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Nestor Matthews, Michael Vawter, Jenna Kelly; Right Hemifield Deficits in Judging Simultaneity: A Perceptual Learning Study. Journal of Vision 2012;12(9):1138. doi: 10.1167/12.9.1138.
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© ARVO (1962-2015); The Authors (2016-present)
Introduction: Right visual field (RVF) deficits have been demonstrated for several temporal vision tasks (Newman & Albino, 1977, 1979; Verleger et al., 2009; Smigasiewicz et al., 2010; Kelly & Matthews, 2011). Here, we combined signal detection theory and perceptual learning to provide new information about why and when (e.g., the visual information stage at which) RVF deficits arise in simultaneity judgments. Method: Twenty-two Denison University undergraduates judged whether peripheral Gabor targets changed orientation simultaneously versus asynchronously, and in separate blocks, whether those targets were the same or different in spatial frequency. Retinal stimulation was identical on the simultaneity and spatial frequency tasks. Trials containing RVF Gabor targets were blocked separately from LVF-Gabor-target trials. In experiment 1, we evaluated selective attention’s effects by randomly interleaving trials on which Gabor distractors either appeared contralateral to the targets or were absent. In experiment 2, participants completed seven perceptual learning sessions requiring RVF simultaneity judgments on the above-described stimuli. Results: (Experiment 1) When attention was not needed to exclude distractors, signal detection theory analyses revealed a significant RVF simultaneity deficit with error patterns implicating low RVF temporal acuity, not excessive RVF neural noise. Adding attentionally demanding distractors introduced a separate, significant RVF simultaneity deficit with error patterns implicating the inappropriate integration of temporal asynchronies from distractor locations. Neither the distractor-independent RVF acuity deficit nor the distractor-induced RVF excessive spatial integration occurred for spatial frequency discrimination at the same retinal locations. (Experiment 2) Our perceptual learning procedure significantly improved RVF simultaneity judgments. The learning was task-specific but generalized to the untrained (left) visual field and to novel retinal locations. Conclusion: Our findings suggest that the RVF deficit in judging simultaneity reflects low temporal acuity and excessive spatial integration –rather than excessive neural noise– at the visual information stage responsible for the simultaneity decision.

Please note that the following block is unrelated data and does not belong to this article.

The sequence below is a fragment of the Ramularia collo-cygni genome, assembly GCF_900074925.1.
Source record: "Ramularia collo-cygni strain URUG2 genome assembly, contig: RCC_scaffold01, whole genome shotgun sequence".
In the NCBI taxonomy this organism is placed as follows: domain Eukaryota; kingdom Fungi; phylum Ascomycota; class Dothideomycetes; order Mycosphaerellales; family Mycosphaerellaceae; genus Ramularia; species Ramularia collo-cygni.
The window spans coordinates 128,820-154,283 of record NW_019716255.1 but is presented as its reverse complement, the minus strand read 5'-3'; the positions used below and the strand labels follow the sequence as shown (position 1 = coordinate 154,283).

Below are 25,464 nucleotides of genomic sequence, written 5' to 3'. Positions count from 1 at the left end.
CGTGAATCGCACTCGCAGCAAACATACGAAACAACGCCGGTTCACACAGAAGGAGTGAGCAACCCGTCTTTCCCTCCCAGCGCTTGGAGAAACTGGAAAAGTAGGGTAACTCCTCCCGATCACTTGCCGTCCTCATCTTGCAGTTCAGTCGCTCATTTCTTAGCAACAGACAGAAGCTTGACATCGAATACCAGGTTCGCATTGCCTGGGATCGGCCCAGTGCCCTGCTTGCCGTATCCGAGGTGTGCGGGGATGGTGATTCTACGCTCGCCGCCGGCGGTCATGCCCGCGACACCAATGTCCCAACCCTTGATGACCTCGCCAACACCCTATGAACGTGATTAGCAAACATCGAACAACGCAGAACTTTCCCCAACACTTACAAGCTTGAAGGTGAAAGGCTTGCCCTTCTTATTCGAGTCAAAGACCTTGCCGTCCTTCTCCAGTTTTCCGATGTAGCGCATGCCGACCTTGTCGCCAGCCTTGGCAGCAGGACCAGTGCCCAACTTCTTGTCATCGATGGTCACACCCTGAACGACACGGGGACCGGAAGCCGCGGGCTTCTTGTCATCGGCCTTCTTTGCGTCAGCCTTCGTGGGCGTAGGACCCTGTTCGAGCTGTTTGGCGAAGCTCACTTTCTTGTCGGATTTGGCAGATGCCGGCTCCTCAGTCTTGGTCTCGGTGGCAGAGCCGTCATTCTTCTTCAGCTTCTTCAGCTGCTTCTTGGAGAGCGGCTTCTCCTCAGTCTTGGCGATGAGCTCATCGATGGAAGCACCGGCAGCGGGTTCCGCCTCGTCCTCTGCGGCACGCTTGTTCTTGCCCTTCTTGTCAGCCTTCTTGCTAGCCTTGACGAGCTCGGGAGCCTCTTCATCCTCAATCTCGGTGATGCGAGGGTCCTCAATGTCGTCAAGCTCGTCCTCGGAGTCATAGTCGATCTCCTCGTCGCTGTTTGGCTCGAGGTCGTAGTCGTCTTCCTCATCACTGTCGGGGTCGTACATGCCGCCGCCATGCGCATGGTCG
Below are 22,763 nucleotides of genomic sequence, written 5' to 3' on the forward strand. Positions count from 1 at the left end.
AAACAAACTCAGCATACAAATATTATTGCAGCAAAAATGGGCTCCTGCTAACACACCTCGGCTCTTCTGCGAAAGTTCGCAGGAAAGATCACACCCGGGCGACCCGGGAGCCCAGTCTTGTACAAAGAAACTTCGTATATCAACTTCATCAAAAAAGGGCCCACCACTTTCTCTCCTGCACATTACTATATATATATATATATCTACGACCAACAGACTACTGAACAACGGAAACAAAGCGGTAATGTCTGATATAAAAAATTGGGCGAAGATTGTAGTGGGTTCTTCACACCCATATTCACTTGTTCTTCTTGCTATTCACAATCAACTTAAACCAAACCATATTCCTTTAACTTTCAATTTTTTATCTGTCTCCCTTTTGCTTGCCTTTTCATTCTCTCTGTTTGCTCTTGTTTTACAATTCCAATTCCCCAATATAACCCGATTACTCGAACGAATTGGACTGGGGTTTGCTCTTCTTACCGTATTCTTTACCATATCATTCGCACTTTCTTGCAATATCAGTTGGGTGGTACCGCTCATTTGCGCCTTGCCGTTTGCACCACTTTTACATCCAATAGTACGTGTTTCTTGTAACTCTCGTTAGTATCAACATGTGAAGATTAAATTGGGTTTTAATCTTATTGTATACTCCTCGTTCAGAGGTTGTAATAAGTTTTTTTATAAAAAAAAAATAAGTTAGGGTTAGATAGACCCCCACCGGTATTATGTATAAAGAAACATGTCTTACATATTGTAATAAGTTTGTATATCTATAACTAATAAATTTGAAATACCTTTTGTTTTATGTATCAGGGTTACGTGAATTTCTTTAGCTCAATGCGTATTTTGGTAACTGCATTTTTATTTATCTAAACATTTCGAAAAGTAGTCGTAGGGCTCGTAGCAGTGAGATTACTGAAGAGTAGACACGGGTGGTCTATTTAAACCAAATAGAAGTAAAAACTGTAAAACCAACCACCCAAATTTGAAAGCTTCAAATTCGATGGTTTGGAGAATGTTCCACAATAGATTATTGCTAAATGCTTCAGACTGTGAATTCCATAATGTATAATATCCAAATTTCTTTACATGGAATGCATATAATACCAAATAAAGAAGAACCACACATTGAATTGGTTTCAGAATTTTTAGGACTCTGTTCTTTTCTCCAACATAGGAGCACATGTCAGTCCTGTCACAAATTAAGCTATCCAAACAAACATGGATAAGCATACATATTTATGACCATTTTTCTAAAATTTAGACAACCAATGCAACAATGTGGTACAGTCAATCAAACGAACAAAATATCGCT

Meeting abstract presented at VSS 2012
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